Why is this code wrong?

I'm going through the rust programming language book. I found this error particulary interesting.
I was under the impression that rust's ownership model handles heap allocated objects.(Much like malloc in C). So I'm a little bit confused about why the compiler is complaining about the variable rect being moved to the function area.

struct Rectangle {
    width: u32,
    height: u32,

fn main() {

    let rect = Rectangle{
        width: 10,
        height: 10,

    let pair = (1, 2);

    let result1 = area(rect);
    let result2 = sum(pair);
    println!("Area: {}", result1);
    println!("sum: {}", result2);
    println!("orginal 1: {:?}", rect); // Compiler error
    println!("original 2: {:?}", pair); // This is okay


fn area(rect: Rectangle) -> u32 {
    rect.height * rect.width

fn sum(pair: (u32, u32)) -> u32 {
    pair.0 + pair.1

I was under the impression that the variable rect would be allocated in the stack. If its indeed allocated in the stack, what makes it different from the other tuple named pair I created? The compiler doesnt complain about it being moved to the function sum.

The ownership model applies to all values, whether heap or stack allocated. Since the area function declares that it takes rect by value, and since Rectangle does not implement Copy, ownership will be moved from main to the area function.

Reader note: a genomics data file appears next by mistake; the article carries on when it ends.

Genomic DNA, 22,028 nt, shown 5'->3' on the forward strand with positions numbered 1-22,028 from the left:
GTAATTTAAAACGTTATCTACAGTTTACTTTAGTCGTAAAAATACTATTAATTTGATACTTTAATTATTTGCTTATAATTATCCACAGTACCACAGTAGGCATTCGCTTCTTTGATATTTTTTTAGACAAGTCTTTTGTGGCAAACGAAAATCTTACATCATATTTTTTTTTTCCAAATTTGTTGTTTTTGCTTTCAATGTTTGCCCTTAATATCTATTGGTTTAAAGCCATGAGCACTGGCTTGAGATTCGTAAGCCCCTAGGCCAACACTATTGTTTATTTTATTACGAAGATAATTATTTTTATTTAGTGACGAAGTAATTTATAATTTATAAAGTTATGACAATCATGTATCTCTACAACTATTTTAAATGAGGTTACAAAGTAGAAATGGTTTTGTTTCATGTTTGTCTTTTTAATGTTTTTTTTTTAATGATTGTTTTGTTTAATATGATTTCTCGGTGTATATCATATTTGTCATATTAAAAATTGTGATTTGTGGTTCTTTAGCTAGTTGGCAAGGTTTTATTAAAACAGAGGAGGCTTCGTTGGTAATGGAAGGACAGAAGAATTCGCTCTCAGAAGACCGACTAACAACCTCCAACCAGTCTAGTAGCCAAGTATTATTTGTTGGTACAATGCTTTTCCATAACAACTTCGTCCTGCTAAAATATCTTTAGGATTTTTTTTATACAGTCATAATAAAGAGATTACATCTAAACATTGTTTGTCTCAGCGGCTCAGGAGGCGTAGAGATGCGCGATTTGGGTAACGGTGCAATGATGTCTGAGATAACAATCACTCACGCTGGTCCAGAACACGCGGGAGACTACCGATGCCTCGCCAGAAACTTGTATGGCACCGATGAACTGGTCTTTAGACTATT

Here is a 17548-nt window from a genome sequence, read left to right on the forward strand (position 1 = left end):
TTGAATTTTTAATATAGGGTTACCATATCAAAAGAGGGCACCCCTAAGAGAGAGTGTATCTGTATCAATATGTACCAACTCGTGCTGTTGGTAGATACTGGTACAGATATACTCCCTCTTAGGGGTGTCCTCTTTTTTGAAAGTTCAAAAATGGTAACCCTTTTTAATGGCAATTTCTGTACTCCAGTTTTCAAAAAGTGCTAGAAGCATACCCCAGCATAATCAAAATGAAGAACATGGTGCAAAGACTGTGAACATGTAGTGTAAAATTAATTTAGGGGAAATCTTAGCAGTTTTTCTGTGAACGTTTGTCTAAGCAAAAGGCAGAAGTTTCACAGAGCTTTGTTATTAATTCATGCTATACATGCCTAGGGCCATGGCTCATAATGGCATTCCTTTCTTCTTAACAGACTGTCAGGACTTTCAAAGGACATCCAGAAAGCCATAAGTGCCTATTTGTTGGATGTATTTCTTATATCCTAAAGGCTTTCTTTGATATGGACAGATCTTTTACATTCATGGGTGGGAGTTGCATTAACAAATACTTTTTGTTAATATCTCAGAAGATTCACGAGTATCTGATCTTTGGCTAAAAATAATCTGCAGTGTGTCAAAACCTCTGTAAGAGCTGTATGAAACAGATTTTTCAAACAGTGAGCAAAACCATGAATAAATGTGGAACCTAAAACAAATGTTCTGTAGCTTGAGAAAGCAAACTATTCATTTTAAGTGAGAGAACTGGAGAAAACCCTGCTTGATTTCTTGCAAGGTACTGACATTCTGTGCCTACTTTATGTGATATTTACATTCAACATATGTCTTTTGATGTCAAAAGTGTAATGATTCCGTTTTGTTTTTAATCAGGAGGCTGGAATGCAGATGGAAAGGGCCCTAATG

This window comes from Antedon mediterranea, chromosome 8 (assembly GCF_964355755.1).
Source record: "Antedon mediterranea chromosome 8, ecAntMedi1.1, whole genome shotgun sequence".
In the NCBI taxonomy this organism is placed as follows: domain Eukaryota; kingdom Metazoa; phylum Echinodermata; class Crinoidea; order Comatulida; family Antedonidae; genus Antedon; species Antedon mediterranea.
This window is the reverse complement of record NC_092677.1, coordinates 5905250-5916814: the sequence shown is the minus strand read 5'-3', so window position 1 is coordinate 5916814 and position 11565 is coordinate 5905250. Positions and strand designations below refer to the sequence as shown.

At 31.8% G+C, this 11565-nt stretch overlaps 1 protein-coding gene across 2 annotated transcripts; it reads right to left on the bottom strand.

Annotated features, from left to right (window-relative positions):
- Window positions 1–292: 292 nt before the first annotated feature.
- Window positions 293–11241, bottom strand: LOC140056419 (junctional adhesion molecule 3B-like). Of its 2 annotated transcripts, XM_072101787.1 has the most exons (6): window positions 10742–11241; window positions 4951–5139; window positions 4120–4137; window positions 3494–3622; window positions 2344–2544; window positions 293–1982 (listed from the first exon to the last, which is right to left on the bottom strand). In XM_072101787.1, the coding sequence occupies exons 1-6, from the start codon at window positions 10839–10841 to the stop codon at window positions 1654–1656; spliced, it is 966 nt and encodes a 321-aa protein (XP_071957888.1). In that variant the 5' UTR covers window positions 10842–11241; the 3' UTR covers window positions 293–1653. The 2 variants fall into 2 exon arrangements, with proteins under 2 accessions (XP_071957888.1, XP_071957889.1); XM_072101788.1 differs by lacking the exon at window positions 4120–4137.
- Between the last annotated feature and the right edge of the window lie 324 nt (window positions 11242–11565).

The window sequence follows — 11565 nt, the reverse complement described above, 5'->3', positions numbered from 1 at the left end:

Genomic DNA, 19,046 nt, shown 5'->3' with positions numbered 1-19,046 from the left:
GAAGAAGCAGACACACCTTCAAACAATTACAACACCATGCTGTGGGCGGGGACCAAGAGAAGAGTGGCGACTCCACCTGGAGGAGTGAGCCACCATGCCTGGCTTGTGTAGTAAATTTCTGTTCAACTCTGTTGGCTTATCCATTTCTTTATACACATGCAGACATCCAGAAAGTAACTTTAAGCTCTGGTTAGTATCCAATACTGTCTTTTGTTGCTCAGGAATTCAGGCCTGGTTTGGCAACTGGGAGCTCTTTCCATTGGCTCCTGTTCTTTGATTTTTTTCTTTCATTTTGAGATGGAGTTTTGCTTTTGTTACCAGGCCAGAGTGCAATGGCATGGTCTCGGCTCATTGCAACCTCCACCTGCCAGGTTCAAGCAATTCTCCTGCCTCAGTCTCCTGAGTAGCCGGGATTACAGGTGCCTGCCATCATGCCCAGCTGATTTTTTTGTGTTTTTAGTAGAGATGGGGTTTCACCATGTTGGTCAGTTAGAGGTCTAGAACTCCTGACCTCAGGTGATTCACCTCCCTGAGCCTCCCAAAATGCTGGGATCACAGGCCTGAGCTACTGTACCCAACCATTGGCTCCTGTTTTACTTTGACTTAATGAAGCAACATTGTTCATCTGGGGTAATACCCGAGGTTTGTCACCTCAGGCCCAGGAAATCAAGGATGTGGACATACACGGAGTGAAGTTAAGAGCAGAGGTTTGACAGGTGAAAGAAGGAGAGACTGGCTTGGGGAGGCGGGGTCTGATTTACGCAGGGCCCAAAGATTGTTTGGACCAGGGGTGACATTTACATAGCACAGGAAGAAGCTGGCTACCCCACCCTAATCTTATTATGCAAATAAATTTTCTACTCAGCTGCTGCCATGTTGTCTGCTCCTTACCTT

Two possible solutions: Make area take a borrow, or make Rectangle implement Copy.
The tuple implements Copy implicitly, since all its members implement Copy.

1 Like

That rect is not allocated on the heap. It's just a variable on the stack.

1 Like

Aah thanks for the quick reply mate. Sorry if the question was stupid. :smile:

No, it certainly wasn't! :smiley: The fact that tuples implicitly implement Copy (if possible) but structs don't is not obvious.

This topic was automatically closed 90 days after the last reply. We invite you to open a new topic if you have further questions or comments.